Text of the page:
Conclusion: Multidisciplinary collaboration can facilitate a comprehensive, unified response from all stakeholders that balances individual civil liberties with societal responsibilities and institutional duty of care.
Authors:M. Douglas, J. Friese, L. Greenwood, O. Farmer, M. Thomas, T. Maiti, E. Finn, S. Garofoli, P. Gassman, M. Huff, S. Schulte, S. Smith, K. Thomas, and P. Bachelor
Quantitative measurement of fission and activation products resulting from neutron irradiation of fissile materials is of
interest for applications in environmental monitoring, nuclear waste management, and national security. Based on established
separation processes involving co-precipitation, solvent extraction, and ion-exchange and extraction chromatography, we have
optimized a proposed sequence of separation steps to allow for the timely quantification of analytes of interest. We have
recently evaluated this scheme using an irradiated sample to examine the adequacy of separations for measurement of desired
analytes by gamma spectrometry. Here we present the radiochemical separations utilized and the yields and purity obtained.
Authors:J. Thomas, M. Fallavier, J. Mackowski, C. Pijolat, J. Tousset, and M. Wehr
A review is presented summarizing the specific nuclear microanalysis methods applied in our laboratory to study amorphous
semiconductor thin films. For backscattering, ∼3 MeV Li ions are applicable when depth resolution and sensitivity are required
while up to 8 MeV α-particles allow larger depths to be probed and elemental interferences to be solved. These features are
predominant for diffusion studies between metal electrodes and chalcogenide films. On the other hand hydrogen profiling using
the1H(1 5N, αψ) resonant nuclear reactions is described and analytical problems associated with its use are discussed. Applications
to the elaboration conditions of hydrogenated (a)Si is developed.
Authors:Greta Gölz, Gül Karadas, André Fischer, Ulf B. Göbel, Thomas Alter, Stefan Bereswill, and Markus M. Heimesaat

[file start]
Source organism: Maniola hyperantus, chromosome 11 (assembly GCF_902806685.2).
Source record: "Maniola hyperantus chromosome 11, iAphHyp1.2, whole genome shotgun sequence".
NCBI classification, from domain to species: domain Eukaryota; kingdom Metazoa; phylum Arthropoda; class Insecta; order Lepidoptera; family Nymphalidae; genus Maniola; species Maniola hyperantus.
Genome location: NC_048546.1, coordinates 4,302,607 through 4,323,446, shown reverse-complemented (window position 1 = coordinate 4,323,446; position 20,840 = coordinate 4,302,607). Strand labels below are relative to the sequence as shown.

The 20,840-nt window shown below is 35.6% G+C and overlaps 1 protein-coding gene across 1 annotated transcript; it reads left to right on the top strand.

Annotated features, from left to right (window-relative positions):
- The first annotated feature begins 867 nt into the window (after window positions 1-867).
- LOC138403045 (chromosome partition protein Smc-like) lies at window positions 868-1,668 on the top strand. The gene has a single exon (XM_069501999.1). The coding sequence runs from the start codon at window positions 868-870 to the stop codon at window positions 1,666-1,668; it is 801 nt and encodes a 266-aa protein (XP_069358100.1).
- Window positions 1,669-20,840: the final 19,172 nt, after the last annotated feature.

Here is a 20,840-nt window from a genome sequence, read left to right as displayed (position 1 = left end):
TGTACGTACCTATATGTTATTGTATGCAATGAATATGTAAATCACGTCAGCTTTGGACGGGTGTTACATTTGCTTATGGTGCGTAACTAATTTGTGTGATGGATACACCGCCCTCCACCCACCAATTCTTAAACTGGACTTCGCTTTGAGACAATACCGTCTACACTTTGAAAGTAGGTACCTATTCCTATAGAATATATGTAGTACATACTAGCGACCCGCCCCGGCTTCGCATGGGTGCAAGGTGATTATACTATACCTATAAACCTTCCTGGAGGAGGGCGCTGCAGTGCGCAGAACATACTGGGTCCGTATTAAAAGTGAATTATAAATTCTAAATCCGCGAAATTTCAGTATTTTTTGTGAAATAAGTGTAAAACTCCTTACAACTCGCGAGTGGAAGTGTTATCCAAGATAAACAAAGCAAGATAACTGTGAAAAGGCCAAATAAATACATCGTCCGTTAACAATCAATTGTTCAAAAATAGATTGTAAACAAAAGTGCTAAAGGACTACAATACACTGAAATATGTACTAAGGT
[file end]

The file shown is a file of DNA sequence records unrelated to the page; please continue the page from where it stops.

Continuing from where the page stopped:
Arcobacter butzleri causes sporadic cases of gastroenteritis, but the underlying immunopathological mechanisms of infection are unknown. We have recently demonstrated that A. butzleri-infected gnotobiotic IL-10−/− mice were clinically unaffected but exhibited intestinal and systemic inflammatory immune responses. For the first time, we here investigated the role of Toll-like receptor (TLR)-4, the main receptor for lipopolysaccharide and lipooligosaccharide of Gram-negative bacteria, in murine arcobacteriosis. Gnotobiotic TLR-4/IL-10-double deficient (TLR-4−/− IL-10−/−) and IL-10−/− control mice generated by broad-spectrum antibiotics were perorally infected with A. butzleri. Until day 16 postinfection, mice of either genotype were stably colonized with the pathogen, but fecal bacterial loads were approximately 0.5–2.0 log lower in TLR-4−/− IL-10−/− as compared to IL-10−/− mice. A. butzleri-infected TLR-4−/− IL-10−/− mice displayed less pronounced colonic apoptosis accompanied by lower numbers of macrophages and monocytes, T lymphocytes, regulatory T-cells, and B lymphocytes within the colonic mucosa and lamina propria as compared to IL-10−/− mice. Furthermore, colonic concentrations of nitric oxide, TNF, IL-6, MCP-1, and, remarkably, IFN-γ and IL-12p70 serum levels were lower in A. butzleri-infected TLR-4−/− IL-10−/− versus IL-10−/− mice. In conclusion, TLR-4 is involved in mediating murine A. butzleri infection. Further studies are needed to investigate the molecular mechanisms underlying Arcobacter—host interactions in more detail.
Authors:R. E. White, P. S. Thomas, M. R. Phillips, and R. Wuhrer